Organic Adriatic Fig Spread


Any time a fruit, such as the Adriatic fig, boasts a history dating back to 9200 BC it deserves both your attention and inclusion in your diet.  Moreover, if that same fruit is grown all over our planet, including Iran, Pakistan, the Mediterranean, India, the United States, Mexico, Chile, South Africa, etc. it demonstrates our collective, and universal, preference for great tasting ingredients – hence Organic Adriatic Fig Spread.

The aforementioned ingredient is the fig and in Italy, specifically, it’s held in high regard and consumed by both northern and southern Italians.  In southern Italy, figs are consumed without manipulation as an afternoon snack or after lunch/dinner, made into various goods such as gelato and cookies (cucidati , for example, can be found in Sicilia during the Christman period), and consumed with certain salumi as pre-dinner snacks.

My Italian family in Calabria grows both white and black figs in both their village homes and farms.  In fact, there are so many fig trees in Calabria that a large percentage of the fruit goes uneaten.  In the US, both my grandfather, uncles, and father all grew, at the least, a few fig trees on their tiny suburban lots.  The figs produced in New Jersey were prized but they didn’t have the same flavor profile and texture as their Mediterranean counterparts.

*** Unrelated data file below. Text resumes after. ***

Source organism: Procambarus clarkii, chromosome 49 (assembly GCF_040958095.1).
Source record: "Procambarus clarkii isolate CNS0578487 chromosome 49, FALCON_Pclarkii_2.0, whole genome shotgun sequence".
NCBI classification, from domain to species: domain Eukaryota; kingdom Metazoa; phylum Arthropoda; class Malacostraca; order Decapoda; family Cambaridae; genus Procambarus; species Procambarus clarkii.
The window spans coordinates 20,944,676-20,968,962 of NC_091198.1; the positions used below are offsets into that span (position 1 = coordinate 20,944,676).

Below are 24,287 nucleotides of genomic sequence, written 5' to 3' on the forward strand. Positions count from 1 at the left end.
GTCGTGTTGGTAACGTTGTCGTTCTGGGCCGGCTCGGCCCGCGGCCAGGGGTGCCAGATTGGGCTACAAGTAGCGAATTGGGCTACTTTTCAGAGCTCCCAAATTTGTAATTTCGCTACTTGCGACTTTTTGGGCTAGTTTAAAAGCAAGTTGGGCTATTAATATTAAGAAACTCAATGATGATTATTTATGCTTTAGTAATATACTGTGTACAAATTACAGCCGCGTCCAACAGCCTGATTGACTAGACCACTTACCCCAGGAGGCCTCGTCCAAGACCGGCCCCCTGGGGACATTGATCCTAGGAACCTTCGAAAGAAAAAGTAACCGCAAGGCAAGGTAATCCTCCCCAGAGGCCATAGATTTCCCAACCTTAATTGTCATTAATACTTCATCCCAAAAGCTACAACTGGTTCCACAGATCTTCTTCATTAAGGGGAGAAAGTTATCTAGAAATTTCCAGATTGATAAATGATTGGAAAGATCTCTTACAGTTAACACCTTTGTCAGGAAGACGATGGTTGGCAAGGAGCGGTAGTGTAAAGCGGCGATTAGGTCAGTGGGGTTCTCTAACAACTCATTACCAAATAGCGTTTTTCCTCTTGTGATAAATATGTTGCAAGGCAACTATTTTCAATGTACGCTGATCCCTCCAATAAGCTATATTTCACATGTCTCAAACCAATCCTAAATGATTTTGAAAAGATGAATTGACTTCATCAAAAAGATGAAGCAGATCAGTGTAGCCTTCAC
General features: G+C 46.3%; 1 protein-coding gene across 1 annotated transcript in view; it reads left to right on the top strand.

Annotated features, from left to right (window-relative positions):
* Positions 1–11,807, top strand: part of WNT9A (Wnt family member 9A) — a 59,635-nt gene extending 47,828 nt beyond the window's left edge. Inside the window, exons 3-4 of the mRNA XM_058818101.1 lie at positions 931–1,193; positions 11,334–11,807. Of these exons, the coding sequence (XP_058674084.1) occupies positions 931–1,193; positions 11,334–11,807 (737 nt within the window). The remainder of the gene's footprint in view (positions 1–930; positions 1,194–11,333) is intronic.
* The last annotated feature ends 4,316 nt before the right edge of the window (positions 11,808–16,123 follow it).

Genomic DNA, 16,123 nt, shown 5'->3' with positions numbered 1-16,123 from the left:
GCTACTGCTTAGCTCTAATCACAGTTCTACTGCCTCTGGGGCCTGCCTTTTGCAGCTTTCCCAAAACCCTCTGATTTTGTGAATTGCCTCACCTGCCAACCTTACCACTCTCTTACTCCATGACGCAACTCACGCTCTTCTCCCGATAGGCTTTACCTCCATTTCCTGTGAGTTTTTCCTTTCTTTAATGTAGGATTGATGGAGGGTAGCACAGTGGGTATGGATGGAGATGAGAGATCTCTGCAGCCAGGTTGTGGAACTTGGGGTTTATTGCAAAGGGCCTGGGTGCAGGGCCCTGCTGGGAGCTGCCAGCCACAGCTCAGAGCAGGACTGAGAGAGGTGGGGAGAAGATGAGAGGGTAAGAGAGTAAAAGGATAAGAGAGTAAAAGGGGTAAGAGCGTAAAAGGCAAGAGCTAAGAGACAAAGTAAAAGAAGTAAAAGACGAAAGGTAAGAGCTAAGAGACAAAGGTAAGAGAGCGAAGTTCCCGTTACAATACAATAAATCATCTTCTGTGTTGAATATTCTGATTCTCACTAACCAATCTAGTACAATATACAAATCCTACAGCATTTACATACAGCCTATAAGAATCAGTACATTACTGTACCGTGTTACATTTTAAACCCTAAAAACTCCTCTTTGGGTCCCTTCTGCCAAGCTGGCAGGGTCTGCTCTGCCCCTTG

Recently, I purchased a jar of Organic Adriatic Fig Spread from our local Whole Foods.  The purchase was centered around curiosity and the fact that I needed something sweet to complement our salumi crostoni.  The Adriatic Fig spread is made in Croatia (the Dalmatian coast) and contains organic figs, organic sugar, water, and fruit pectin.  The litte 8.5 oz. jar is elegantly packaged and retails for a little over $7.00.  The figs are sun dried and then cooked to preserve sweetness.

I’ve used the spread on my morning toast and across various crostoni including Gorgonzola, Prosciutto di Parma, and roasted pepper and red onion.  The spread has good fig flavor but it doesn’t taste like a fresh, ripe, fig and tends to be more on the sugary/sweet side (possibly because the product is aimed to be sold in the US).  The consistency and texture is good but I would have liked to have seen large pieces of fig and less pectin.
I like having a jar of the fig spread in my fridge for impromptu appetizers, but when August and  September role around it’s fresh figs only in the Scordo household.

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